June 22, 2023

How to Tell if Your Therapist Is a Match

You’re in your first therapy session, chatting with your potential clinician. They ask you questions about your history and your current needs. Inside, however, you may be wondering, “Is this person right for me?” Whether you are brand new to therapy or you’re an old pro, knowing if a therapist is right for you can feel like a challenge. Here are a few tips to determine if a therapist is a match. 

Know Yourself 

The more we know ourselves, the better it serves our relationships. The same is true for the therapeutic relationship. Take an introspective moment and ask yourself, what do I connect with? What types of personalities and approaches do I respond well to? Which do I respond the worst to? Do I need a push towards my goals with some tough love? Or, do I need gentle compassion in order to open up? Think about the people in your life you’ve been able to connect with. What qualities and characteristics do they share? What ways do they relate to you? Or, consider the times it went the opposite way. Remembering that drill sergeant coach that made you shut down in high school is a good indicator that approach will not work for you. 

Part of knowing yourself is also recognizing the importance of meeting with a clinician who has shared lived experience. There are many therapist directories that are specifically for BIPOC (Black, Indigenous and People of Color) clinicians and potential clients, such as Therapy For Black Girls and Latinx Therapy. As a queer clinician, I include this as part of my Psychology Today directory, as I know this can be very important for potential LGBTQIA+ clients. 

We are all wildly different. What we like, our personalities, the company we keep, our pet peeves, all of it varies so much from person to person. This is why what everyone needs from a therapist will be different. Thinking about who you are and what you will need will help guide you towards the right therapist.  

Does Their Approach and Experience Meet Your Goals? 

Before even booking an appointment, ask yourself: What am I looking to work on? Then do some research. If it’s anxiety, maybe Cognitive Behavioral Therapy or mindfulness would be beneficial. For trauma, EMDR and Somatic Experiencing are frequently utilized. Maybe there is a treatment your friend is using and it’s piqued your interest. Do some research into what could benefit you. If you are not sure but know you need to talk to someone, that’s okay. Even a general sense is direction. 

When looking for a therapist, see if they work with your treatment needs and offer the intervention you are looking for. All therapy directories will list specialties and treatment modalities.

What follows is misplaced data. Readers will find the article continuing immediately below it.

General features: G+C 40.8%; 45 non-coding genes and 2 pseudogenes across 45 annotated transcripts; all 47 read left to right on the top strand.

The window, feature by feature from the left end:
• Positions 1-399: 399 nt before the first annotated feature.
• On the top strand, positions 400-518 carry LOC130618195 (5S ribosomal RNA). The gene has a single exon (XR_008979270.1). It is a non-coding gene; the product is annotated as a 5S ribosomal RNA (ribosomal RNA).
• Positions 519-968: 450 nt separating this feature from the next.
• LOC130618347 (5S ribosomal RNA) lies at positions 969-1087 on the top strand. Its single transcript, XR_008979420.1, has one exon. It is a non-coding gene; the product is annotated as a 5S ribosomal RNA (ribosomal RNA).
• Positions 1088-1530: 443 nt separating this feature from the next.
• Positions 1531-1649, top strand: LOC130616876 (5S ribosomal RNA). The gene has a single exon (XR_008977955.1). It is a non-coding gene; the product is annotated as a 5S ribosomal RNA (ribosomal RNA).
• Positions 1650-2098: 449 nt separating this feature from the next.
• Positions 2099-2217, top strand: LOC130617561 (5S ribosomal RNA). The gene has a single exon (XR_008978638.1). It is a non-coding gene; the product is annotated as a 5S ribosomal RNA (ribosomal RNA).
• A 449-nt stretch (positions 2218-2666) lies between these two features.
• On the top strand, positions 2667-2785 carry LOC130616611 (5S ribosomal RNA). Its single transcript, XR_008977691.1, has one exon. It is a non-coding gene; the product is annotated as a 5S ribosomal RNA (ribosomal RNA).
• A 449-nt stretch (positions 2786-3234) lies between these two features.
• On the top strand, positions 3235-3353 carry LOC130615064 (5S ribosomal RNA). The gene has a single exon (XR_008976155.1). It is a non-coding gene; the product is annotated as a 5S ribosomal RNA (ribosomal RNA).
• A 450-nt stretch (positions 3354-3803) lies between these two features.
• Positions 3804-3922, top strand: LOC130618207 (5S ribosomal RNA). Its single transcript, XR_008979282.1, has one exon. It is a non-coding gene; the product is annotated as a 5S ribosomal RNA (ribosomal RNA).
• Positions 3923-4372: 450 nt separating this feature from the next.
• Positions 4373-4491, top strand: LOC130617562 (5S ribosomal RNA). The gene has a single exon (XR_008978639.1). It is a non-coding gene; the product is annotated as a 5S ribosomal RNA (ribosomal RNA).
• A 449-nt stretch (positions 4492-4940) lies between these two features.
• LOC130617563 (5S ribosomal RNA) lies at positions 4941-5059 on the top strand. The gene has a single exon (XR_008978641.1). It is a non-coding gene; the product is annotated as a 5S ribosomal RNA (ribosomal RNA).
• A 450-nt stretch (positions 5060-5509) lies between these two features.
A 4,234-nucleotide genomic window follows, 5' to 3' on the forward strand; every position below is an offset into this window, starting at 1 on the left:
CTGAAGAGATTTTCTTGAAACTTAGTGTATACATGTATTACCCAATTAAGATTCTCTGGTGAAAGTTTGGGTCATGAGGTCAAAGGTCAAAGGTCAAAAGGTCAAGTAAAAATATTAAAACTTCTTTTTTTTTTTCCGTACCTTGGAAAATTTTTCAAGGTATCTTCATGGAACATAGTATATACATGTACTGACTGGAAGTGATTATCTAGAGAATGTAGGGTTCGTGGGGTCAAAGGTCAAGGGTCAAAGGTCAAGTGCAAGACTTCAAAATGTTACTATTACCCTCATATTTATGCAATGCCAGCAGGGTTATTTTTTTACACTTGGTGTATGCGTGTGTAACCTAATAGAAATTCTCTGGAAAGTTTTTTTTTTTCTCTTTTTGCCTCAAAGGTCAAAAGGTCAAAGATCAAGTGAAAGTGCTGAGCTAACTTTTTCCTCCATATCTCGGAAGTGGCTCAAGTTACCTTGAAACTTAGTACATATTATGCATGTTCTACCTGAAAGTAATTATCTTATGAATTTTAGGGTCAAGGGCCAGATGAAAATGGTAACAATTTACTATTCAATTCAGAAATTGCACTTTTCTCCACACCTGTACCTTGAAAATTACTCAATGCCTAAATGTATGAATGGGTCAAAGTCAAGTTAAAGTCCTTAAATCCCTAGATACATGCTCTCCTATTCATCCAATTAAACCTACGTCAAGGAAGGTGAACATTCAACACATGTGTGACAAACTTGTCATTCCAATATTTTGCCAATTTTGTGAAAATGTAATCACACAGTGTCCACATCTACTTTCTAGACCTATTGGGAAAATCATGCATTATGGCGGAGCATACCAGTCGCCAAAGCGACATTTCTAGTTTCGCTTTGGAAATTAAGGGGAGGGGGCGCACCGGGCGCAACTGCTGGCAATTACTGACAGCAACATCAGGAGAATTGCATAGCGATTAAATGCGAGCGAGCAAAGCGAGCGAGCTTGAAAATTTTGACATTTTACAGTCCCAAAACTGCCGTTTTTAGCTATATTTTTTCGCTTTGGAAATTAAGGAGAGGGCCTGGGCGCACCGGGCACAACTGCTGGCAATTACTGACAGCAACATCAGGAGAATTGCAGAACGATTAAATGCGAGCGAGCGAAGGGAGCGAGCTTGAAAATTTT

Once you have booked your session, ask your clinician if they have worked with people like yourself. What has their experience been and how can it help you? Have they seen it help other clients? Some therapists will share this information upfront at either the consultation or first appointment. If they don’t, ask. You will not know if you don’t ask. 

Chemistry and Connection

This one is harder to pinpoint. It can be unclear what connects us to someone or what feels like chemistry. But I’m sure you have felt it: when you meet someone for the first time and find it easy to speak with them, that the flow of a conversation comes naturally. Meeting with a therapist is no different. Does it feel comfortable with mutual interest? Do you feel seen and accepted? Is there a feeling of, I like this person and I think they like me. Therapy is proven to be more effective when the client believes their therapist likes them. For more on this, read my previous Remble article: Don't Worry If Your Therapist Likes You (Because They Already Do)

I do advise with this piece of feedback to give it time. It’s normal for a first session to feel a tiny bit awkward or clunky, especially if you are brand new to therapy. Give it a few sessions and if you still find yourself feeling guarded and judged, it’s likely time to look elsewhere. 

Finding a therapist can be like shoe shopping. It can take a minute to try some people out and see if they are a fit. Some you will know right away, others may take some time. I recommend trying at least two sessions with a clinician to see if they could work. Be patient with the process. Once you find someone that is a match, the time waiting will feel worth it. Your mental health matters, so give finding a therapist the attention it needs. 

Want More Help?

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